Computers are at the center of many successful business operations, and there are no signs that this trend will be abating any time soon. Because computers are so integral to the business world, it’s imperative that precautions are put in place to ensure that daily operations can continue unimpeded, no matter what may occur.
A power distribution unit, also known as a PDU, is one such technology intended to simplify businesses operating via large-scale computer networks. This is especially true of things like data centers, which often contain an array of devices necessary to perform key operations. A PDU is tasked with providing power to these many disparate devices from a central location. As a result, PDUs must contain certain protections to ensure all devices remain powered sufficiently for everyday functions to occur.
What Is a PDU?
As briefly mentioned above, a PDU is responsible for distributing electrical power to a number of different devices. As a PDU allocates power usage, it also ensures that unexpected power outages do not damage important hardware or result in a loss of pertinent company data.
While PDUs can be used in a number of industries, they are most commonly seen in data centers. This is because data centers are often comprised of numerous computer devices, all of which require a reliable source of power to maintain integral daily operations. A PDU can efficiently power many devices concurrently, while also ensuring that these devices remain in operation in the event of an outage.
Types of PDUs
- Basic Units – The ubiquitous power strip that is now a staple of every home and office is merely a simplified version of a PDU. Power strips serve as a centralized location to disperse electricity to a number of devices. Many power strips even offer protection to devices in the form of surge protectors, which can cause electrical items to shut down before being damaged by an unanticipated spike in power. While other types of PDUs are far more sophisticated, the principle remains the same.
- Rackmount Units – Rackmount PDUs also disperse electricity to many different devices. However, these larger models can often accomplish other tasks which makes operation safer and more efficient. Unlike standard power strips, a rackmount PDU can allow for intelligent power dispersal. This permits power to be used more efficiently by connected devices, which not only improves operation but also cuts back on wasted energy. A rackmount model can also be accessed remotely, making it beneficial for companies who may have offices spread out over a great distance.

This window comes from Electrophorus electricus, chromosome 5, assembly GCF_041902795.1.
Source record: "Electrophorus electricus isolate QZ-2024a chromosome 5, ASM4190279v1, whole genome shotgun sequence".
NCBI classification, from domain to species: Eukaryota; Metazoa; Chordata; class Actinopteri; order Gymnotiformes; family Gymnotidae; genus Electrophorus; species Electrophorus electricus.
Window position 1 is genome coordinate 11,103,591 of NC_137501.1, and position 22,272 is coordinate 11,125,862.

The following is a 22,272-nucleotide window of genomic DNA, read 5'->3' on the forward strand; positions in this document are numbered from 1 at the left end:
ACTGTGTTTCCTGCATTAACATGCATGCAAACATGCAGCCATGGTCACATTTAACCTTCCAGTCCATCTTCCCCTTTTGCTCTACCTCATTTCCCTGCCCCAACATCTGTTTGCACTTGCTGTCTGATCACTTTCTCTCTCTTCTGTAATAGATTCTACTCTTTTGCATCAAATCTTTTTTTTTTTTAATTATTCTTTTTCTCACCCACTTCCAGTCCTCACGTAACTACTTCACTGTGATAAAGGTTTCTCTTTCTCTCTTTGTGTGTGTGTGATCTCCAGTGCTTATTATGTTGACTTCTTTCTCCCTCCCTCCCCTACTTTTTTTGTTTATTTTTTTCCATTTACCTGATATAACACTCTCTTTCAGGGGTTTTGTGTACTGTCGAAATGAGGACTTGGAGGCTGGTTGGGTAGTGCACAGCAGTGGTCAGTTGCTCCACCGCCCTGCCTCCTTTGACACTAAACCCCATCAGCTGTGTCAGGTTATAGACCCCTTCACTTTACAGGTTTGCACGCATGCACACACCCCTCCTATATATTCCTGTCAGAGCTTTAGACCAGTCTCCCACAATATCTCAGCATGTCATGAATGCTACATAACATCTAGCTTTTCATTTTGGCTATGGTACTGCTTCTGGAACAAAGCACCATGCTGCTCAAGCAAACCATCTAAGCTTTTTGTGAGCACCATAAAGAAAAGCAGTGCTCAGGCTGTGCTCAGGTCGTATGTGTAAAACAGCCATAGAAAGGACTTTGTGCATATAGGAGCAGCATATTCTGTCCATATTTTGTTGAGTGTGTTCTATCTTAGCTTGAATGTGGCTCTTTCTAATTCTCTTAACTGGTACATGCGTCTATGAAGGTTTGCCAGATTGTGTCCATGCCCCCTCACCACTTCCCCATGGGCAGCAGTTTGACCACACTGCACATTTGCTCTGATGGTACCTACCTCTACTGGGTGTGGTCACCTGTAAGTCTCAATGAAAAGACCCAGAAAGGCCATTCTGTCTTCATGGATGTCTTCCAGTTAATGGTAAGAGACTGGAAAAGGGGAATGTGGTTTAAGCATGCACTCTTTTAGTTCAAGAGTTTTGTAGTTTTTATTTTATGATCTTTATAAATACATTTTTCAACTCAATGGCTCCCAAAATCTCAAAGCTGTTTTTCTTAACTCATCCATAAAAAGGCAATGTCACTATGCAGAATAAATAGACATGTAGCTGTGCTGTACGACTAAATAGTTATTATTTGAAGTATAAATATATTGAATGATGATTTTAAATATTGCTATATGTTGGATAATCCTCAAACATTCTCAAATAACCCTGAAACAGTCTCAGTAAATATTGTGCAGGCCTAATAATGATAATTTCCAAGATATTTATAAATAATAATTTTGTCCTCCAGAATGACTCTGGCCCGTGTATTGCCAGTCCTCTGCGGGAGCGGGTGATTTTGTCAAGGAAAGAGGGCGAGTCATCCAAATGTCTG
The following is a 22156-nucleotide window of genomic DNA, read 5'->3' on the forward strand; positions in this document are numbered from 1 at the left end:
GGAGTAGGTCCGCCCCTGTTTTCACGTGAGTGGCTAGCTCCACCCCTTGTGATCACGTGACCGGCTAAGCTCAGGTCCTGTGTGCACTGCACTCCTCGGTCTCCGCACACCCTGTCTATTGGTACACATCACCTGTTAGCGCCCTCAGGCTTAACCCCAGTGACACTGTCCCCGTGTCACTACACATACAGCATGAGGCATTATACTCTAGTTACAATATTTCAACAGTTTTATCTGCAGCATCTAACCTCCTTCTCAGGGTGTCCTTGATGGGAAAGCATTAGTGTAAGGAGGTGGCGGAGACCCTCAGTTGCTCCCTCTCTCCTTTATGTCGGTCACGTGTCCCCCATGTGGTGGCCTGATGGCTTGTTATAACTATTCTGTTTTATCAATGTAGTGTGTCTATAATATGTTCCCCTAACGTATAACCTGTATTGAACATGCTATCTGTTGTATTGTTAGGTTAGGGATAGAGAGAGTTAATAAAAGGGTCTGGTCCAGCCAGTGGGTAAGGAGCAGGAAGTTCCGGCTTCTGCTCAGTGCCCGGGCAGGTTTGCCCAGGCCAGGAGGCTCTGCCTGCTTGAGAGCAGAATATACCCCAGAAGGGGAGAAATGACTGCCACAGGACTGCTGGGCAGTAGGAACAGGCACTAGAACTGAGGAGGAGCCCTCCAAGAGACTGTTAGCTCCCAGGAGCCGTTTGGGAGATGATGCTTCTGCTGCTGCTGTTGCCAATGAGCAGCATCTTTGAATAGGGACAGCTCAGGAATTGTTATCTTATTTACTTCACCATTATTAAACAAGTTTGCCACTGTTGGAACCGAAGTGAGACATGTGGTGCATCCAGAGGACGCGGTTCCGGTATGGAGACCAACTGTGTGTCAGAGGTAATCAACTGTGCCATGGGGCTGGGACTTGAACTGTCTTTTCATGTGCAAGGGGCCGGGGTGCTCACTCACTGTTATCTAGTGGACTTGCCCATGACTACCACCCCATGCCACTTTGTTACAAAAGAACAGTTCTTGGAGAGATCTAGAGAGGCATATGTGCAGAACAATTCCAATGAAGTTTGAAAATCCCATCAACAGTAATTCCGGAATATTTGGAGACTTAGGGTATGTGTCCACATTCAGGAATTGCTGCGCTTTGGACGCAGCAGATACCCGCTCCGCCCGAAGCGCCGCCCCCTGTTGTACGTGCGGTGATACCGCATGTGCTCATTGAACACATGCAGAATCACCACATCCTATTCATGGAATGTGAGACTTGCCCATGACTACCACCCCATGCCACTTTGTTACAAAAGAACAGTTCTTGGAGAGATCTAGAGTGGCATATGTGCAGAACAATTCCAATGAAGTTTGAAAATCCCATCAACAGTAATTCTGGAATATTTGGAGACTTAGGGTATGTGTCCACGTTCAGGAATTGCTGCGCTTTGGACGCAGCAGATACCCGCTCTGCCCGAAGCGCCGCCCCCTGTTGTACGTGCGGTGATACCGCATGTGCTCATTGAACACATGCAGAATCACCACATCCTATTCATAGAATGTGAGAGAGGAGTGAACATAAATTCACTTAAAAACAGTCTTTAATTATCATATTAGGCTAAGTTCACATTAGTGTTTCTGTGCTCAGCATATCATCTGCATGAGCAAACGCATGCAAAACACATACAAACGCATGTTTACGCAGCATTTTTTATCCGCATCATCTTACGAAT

- Cabinet Units – Cabinet PDUs are most often found in data centers, which often contain a large amount of hardware. As a result, cabinet PDUs are typically far more complex than their less-powerful counterparts. A cabinet PDU may require many sources of high-current power supplies in order to successfully maintain many different devices. Cabinet PDUs also include things like circuit breakers, as well as control panels dedicated to monitoring power distribution.
How Do PDUs Work?
Electrical currents are supplied to the PDU, which then distributes this power to devices accordingly. In some cases, PDUs can be accessed remotely, which allows the operator to change the way power is distributed to different devices. This can be helpful in the event that the number or type of electronic devices changes, or as a means to deal with impending outages or other issues that may affect computer hardware.
PDUs can also differ in the amount of power they can handle, ranging from smaller units to those tasked with allocating power to numerous devices. Many PDUs include means of mitigating the effects of large-scale power outages, which is useful for both protecting data, as well as vital computer equipment.
Who Needs PDUs?
While many businesses can make use of some form of PDUs, for certain industries these devices are crucial. The following are just a few industries and organizations that require PDUs as a part of daily operations:
- Government Entities/Organizations – Government-run computer networks need to be accessible at all times. For this reason, proper allocation of power is crucial maintaining reasonable operation.
- Schools – Schools often entail a large bank of computer systems necessary for day-to-day assignments. As a result, a centralized source of power can be a smart choice for keeping all devices up and running, no matter the demand.
- Hospitals – As technology advances, so do the means in which patients are treated for health issues. Because many hospitals are now utilizing computerized systems, a reliable power source is important for maintaining the health and well-being of patients.
- Brokerage/Trading Firms – PDUs can ensure that workstations crucial to accessing market information remain online no matter what. Even a few hours of down time can result in financial devastation for a brokerage firm.
Benefits of PDUs
PDUs can be beneficial to companies for a number of reasons. While they primarily allow for a more efficient dispersal of power to many devices, they can also serve as a fail-safe in the event that power is lost unexpectedly. PDUs can also be helpful for those companies that wish to closely monitor their power consumption. Thanks to the monitoring features included within many models, operators can devise ways to more efficiently use allotted power, resulting in far less waste. In many cases, PDUs offer convenience and efficiency in one package.
Whether you are the helm a large-scale data center or a small business, a PDU can prove extremely useful in a number of circumstances. For those companies that rely heavily on technology for daily functions, PDUs are a natural choice.